Dr. Venable: Right, that's true. Studies, that's the problem with some of our studies, right? And when you're giving it together, have you noticed any more side effects or maybe any more positive outcomes? I know sometimes there's so much bias that gets thrown into that.
Dr. Hamilton: So I will kind of stagger things. So, for example, if a dog's on Adria from Hemangiosarcoma, they'll get Adria day one and then say day seven, then I'll let them layer in their first doses of targeted meds. That way I know with pretty good certainty that for the next 14 days, if they're just on targeted drug, if they had side effects, it's most likely targeted drug. And so I kind of stagger them that way to try to figure out where side effects are or not coming from. And then once they put them on, that for their first cycle, then I will do them together. There's a couple of drugs you just cannot do that with. But in general, for most of them, you can layer that way.
Dr. Venable: Have you been doing that for urinary carcinoma? I heard a talk recently, and it was from a lot of academic institutes where they can't because they don't want to compound, so they can't get a hold of these drugs. But then when I talk with you. vets in private practice and things that's what a lot of them are using because they're compounding the drugs. What, have you been using that compounded, sorry, targeted therapies with urinary? And what are you seeing?
Dr. Hamilton: Yeah, so I use exclusively compounded 'cause you can't get brand name at the correct dose for these patients in the regular manufactured form. So it's, if you want to get the dose you're looking for, it kind of has to be compounded. Of course, there's pitfalls to that, you know, with the small molecular inhibitors, we've seen it with Palladia a couple of time, you just can't always get a great dose compounded. So if it's possible for me to use a manufactured size, I almost always do. But if it's impossible, you have to go to compounded. So specifically for urinary, I do get it compounded. I know there was some recent controversy that with the sulfate trametinib versus the not. So that is a very real thing We have to really watch the compounded drugs that we're using But I have absolutely used like trametinib with and vinblastine or trametinib with mitoxantrone and it's been very well tolerated.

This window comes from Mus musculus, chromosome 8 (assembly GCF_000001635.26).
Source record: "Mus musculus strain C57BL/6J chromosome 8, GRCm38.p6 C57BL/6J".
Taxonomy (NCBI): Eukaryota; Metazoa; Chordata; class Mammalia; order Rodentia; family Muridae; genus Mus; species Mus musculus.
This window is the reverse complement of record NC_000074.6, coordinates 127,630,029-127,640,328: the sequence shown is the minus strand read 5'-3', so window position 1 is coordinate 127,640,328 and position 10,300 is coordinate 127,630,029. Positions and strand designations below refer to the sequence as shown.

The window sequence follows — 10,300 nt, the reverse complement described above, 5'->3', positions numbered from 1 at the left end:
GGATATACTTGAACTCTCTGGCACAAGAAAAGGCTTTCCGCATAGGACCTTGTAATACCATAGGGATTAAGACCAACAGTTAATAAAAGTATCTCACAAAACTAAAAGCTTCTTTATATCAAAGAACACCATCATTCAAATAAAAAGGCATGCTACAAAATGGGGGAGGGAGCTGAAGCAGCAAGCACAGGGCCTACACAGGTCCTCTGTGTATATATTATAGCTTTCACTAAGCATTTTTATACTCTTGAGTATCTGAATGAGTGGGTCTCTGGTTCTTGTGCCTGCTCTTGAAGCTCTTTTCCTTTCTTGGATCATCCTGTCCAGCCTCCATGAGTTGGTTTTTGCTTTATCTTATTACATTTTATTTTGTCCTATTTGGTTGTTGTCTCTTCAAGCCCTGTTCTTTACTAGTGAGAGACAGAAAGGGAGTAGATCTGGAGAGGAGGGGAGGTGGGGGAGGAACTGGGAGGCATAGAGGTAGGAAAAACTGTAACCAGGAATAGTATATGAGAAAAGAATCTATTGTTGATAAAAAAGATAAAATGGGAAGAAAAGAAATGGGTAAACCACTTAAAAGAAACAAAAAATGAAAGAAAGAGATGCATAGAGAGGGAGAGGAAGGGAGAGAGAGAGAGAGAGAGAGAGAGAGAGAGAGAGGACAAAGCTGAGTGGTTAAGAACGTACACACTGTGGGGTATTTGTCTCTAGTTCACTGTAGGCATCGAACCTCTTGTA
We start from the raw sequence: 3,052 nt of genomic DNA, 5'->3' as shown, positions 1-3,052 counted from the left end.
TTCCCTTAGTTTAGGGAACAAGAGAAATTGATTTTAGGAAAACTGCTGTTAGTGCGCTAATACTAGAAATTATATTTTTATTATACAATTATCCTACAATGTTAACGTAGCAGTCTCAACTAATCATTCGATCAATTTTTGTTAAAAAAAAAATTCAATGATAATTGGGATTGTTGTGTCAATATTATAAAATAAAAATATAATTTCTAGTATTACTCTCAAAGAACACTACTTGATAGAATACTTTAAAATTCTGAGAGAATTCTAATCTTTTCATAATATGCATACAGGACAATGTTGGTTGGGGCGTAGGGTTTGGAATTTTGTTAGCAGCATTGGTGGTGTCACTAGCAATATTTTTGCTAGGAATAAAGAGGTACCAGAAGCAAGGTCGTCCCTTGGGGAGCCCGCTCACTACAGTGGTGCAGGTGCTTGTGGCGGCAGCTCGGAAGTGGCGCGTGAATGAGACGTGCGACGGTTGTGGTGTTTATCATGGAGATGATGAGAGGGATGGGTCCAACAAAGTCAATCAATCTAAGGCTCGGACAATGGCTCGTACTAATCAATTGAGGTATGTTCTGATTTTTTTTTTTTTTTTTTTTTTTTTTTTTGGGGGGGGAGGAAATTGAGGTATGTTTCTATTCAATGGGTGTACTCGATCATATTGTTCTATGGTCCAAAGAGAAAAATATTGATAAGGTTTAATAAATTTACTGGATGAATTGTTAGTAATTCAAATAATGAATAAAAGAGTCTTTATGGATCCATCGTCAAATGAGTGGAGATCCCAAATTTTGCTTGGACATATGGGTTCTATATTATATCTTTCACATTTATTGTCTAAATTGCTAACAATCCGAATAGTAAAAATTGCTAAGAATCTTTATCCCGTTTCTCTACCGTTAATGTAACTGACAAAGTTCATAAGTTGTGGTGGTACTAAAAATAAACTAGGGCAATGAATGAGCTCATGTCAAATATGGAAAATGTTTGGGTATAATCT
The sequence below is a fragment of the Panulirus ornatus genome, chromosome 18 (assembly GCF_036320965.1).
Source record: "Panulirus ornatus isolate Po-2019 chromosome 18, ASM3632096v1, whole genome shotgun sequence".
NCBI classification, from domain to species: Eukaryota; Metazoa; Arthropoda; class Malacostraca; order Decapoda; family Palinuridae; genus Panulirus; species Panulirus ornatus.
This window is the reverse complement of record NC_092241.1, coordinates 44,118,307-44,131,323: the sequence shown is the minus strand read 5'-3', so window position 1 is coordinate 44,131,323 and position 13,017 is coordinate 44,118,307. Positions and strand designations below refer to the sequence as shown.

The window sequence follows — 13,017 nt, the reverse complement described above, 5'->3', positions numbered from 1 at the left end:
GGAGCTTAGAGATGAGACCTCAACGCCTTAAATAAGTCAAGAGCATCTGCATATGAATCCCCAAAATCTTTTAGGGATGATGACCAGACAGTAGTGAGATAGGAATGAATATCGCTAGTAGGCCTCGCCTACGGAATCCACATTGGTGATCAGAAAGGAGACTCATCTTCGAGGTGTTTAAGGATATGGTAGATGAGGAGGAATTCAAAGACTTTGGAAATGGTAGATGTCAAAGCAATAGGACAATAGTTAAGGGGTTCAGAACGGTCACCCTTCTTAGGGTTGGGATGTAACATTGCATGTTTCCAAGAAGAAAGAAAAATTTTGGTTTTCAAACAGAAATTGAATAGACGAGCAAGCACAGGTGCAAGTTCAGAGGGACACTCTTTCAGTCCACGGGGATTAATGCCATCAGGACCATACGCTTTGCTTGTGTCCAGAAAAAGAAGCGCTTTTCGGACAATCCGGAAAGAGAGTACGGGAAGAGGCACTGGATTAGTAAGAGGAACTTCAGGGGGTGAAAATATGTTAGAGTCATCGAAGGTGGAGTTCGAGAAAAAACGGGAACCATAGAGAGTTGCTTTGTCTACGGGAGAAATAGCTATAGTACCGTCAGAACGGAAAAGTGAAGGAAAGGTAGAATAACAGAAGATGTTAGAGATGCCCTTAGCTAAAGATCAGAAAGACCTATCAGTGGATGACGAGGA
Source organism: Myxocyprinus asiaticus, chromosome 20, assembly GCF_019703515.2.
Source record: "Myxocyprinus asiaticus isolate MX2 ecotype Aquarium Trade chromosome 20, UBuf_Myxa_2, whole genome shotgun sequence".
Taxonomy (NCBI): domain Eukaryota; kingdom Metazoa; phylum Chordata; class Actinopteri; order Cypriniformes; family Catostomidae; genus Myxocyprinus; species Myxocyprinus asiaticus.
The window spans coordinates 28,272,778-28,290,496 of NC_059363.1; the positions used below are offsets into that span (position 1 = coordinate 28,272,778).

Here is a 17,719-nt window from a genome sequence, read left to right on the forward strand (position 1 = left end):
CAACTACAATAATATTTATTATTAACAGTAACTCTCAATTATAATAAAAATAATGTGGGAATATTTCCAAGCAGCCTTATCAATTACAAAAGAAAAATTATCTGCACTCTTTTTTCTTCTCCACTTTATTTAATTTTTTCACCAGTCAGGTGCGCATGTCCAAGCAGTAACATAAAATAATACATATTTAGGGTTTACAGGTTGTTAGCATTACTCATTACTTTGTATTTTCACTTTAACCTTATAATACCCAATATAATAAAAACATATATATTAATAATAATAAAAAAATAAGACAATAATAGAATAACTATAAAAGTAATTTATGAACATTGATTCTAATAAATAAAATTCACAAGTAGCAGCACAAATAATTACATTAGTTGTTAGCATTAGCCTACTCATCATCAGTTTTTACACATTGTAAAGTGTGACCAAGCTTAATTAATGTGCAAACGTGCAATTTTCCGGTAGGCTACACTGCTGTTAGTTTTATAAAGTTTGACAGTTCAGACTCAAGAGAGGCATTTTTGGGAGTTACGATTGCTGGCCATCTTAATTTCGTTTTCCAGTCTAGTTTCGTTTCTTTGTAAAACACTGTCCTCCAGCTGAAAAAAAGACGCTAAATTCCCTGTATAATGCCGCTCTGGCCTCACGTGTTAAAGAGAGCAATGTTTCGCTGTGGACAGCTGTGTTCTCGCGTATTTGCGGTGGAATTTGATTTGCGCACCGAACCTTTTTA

Dr. Venable: That's exciting. Now. I always like hearing what are other people doing? Especially I think once you leave your residency and you're in private practice I think that's when you also are always like am I doing what everybody's doing in my keeping up So, no, that's great. Thank you for sharing how you've been using these meds. And also, what do you think are maybe some challenges facing? You know, we're talking a lot about the positive and what's new and exciting, but what do you think is maybe something as a practice, as a profession rather, we should maybe be a bit cautious.